The Red Salon, designed by Ken Fulk, at the the Schloss Leopoldskron in Salzburg.
Photo: Richard Schabetsberger

Ken Fulk Restores the Spectacular Red Salon at Austria’s Famed Hotel Schloss Leopoldskron

The stunning recreation debuts in time for the 150th birthday of the landmark’s earlier resident, celebrated Austrian theater director Max Reinhardt

Ken Fulk. Photo: Richard Schabetsberger

Considered one of Austria’s most glorious destinations and a must-visit stop for the cultural cognoscenti, Salzburg’s Hotel Schloss Leopoldskron boasts a fascinating history as well as stunning architectural flourishes. Dating to 1736, the historic castle originally housed noble residents and an enviable art collection—but after repeatedly changing hands over the years, the property eventually fell into disrepair until being rescued by celebrated theater director and Salzburg Festival cofounder Max Reinhardt in 1918. As fate would have it, however, the site was seized by the government during World War II, and Reinhardt was never able to return before his death in 1943.

Today, the Schloss Leopoldskron serves as a living museum of sorts, home to both a picturesque hotel and the Salzburg Global Seminar, a nonprofit dedicated to promoting positive change in education, health, culture, and other global fields. Over the last decade, gradual improvements have been made to enhance the landmark’s historical significance, including preserving its art collection, reconstructing rooms in homage to The Sound of Music, which was partially filmed onsite, and restoring its magnificent gardens.

One of the latest developments is the recreation of the Red Salon, undertaken by designer Ken Fulk in partnership with Trevor D. Traina, the former United States Ambassador to Austria. “The historic fabric of the Schloss is pretty much intact, with the beautiful park, all of these glorious Baroque rooms, and a chapel from 1738,” says Fulk. “In what would be the piano nobile, Max created his own spaces.”

For his design of the Red Salon, Fulk created custom De Gournay panels based on an original Max Reinhardt theater background, restored the original Austrian heater, and sourced furnishings and a rug from the Dorotheum auction house. Photo: Richard Schabetsberger

While Reinhardt’s other theatrical rooms had previously undergone reconstruction, his Red Salon—where the documents to form the Salzburg Festival were signed—had never been recreated. And with no historical photographs to guide the restoration, Fulk was left to reinterpret Reinhardt’s vision on his own. “We were inspired by the work we had done in Vienna at the ambassador’s residence and were going to create an expansion of that concept, where we had done these beautiful Klimt-inspired hand-painted walls,” says the designer.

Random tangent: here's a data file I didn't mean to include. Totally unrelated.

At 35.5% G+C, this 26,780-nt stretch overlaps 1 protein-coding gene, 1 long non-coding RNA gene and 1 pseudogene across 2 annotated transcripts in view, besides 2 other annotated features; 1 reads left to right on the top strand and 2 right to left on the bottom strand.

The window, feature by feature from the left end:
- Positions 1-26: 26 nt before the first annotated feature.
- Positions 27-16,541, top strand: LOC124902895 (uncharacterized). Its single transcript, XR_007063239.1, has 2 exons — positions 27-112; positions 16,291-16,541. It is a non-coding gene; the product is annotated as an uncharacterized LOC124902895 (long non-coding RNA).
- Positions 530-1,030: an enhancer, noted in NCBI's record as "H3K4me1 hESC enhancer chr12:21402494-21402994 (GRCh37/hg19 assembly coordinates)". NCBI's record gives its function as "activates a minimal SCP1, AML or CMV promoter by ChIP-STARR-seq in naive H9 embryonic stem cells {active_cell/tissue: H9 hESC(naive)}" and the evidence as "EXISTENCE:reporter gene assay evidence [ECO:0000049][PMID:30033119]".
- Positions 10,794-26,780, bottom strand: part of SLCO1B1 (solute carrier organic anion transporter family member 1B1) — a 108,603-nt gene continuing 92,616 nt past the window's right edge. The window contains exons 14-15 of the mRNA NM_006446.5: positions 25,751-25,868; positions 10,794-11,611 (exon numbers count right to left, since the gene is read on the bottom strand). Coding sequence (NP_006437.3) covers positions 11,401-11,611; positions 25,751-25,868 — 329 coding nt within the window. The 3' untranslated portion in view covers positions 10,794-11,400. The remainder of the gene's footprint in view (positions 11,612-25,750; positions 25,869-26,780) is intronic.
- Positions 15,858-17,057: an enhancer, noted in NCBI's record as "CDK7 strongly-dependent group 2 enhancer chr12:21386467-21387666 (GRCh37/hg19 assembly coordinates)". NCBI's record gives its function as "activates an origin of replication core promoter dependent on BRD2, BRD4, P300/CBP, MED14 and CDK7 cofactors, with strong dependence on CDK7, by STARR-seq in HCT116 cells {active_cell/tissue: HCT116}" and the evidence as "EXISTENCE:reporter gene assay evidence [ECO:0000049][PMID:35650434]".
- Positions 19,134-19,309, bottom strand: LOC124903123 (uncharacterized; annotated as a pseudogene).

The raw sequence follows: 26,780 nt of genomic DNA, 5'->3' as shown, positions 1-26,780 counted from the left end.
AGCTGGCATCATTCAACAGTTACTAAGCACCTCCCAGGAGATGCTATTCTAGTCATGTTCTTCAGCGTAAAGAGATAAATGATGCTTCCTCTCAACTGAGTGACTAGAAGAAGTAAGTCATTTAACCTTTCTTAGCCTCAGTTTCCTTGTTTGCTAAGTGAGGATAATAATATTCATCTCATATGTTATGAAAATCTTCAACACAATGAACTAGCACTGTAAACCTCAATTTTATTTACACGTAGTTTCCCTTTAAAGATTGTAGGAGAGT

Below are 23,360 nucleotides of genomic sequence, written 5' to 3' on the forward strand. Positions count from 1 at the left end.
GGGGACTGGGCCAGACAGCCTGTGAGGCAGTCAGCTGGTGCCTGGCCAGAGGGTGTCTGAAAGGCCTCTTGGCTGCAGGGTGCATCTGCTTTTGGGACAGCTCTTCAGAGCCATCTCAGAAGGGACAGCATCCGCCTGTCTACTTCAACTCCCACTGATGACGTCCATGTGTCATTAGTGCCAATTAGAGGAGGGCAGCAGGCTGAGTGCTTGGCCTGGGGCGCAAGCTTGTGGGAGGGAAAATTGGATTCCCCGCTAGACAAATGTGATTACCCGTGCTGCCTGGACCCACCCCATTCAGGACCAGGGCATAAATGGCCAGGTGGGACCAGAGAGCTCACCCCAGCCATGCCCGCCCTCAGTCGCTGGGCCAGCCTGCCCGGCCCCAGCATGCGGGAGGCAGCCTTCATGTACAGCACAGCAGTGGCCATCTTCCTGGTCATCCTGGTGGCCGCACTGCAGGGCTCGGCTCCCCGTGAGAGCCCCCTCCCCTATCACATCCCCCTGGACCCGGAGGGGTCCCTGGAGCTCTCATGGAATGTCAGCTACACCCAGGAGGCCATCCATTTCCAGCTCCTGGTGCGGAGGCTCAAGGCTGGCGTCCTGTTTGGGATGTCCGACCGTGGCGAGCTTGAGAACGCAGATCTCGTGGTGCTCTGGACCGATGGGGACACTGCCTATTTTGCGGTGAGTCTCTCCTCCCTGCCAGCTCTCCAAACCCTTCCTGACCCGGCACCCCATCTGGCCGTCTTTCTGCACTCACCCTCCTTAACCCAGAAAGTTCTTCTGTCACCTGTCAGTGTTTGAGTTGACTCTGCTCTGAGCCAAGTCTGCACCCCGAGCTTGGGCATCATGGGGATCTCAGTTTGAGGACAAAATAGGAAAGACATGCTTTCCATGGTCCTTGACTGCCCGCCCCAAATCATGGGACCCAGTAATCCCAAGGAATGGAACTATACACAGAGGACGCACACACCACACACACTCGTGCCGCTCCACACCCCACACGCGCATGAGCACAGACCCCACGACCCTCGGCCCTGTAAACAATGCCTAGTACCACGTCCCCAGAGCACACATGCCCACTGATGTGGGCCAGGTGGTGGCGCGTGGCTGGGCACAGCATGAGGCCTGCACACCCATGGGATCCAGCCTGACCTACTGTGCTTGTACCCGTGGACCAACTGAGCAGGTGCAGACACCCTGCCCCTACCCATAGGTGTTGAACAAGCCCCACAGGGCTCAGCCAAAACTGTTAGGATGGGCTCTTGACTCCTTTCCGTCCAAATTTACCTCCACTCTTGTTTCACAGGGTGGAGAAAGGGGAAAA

Original Max Reinhardt scrim found at the Schloss Leopoldskron that Ken Fulk used for inspiration for a series of De Gournay panels. Photo: Richard Schabetsberger

De Gournay panels Ken Fulk commissioned based on an original Max Reinhardt scrim for his design of the Red Salon at the Schloss Leopoldskron in Salzburg. Photo: Richard Schabetsberger

During the period that the project was waylaid due to the pandemic, the Schloss uncovered some of Reinhardt’s original backdrops of flora and fauna. Instead of his planned design scheme, Fulk reimagined the antique scrims in collaboration with De Gournay, constructing large-scale panels that float on top of the room’s original walls. “We created this custom, wonderful narrative wall covering inspired by this piece of theatrical scrim from Max’s time,” Fulk tells Galerie. “I feel like I relate to him in some way. When he left the Schloss, he writes back to his wife that his heart and soul was in this place. It’s a really beautiful story about architecture and art and music and its ability to inspire and lift us up and overcome despite tragedies and atrocities. That sounds so lofty, but it’s really true, and this room is exemplary of that idea that life is going to continue. And it feels lovely to play some small part in the connective tissue of of carrying that on.”

Fulk restored the parquet floors and Baroque ceiling, uncovering the original pink and green hues from 1738. Photo: Richard Schabetsberger

For the walls, Fulk reimagined the antique scrims in collaboration with De Gournay. Photo: Richard Schabetsberger

Fulk also restored the parquet floors and Baroque ceiling, uncovering the original pink and green hues from 1738, and brought a “crazy, wonderful” Austrian heater back to life. Tables and a rug were sourced from the Austrian auction house Dorotheum, while other chairs discovered inside the Schloss were reupholstered in a crimson fabric for to match the space. Anchoring the room is a luminous table Fulk topped with a scarlet reverse painted glass, “so the table glows like a pool of red,” he adds.

“I’m very moved by the purpose of this place, so it was a heartfelt collaboration,” says Fulk, who donated his services to the project with Traina underwriting the restoration. “If you find yourself in Austria, it is so worth going.”

Cover: The Red Salon, designed by Ken Fulk, at the the Schloss Leopoldskron in Salzburg.
Photo: Richard Schabetsberger


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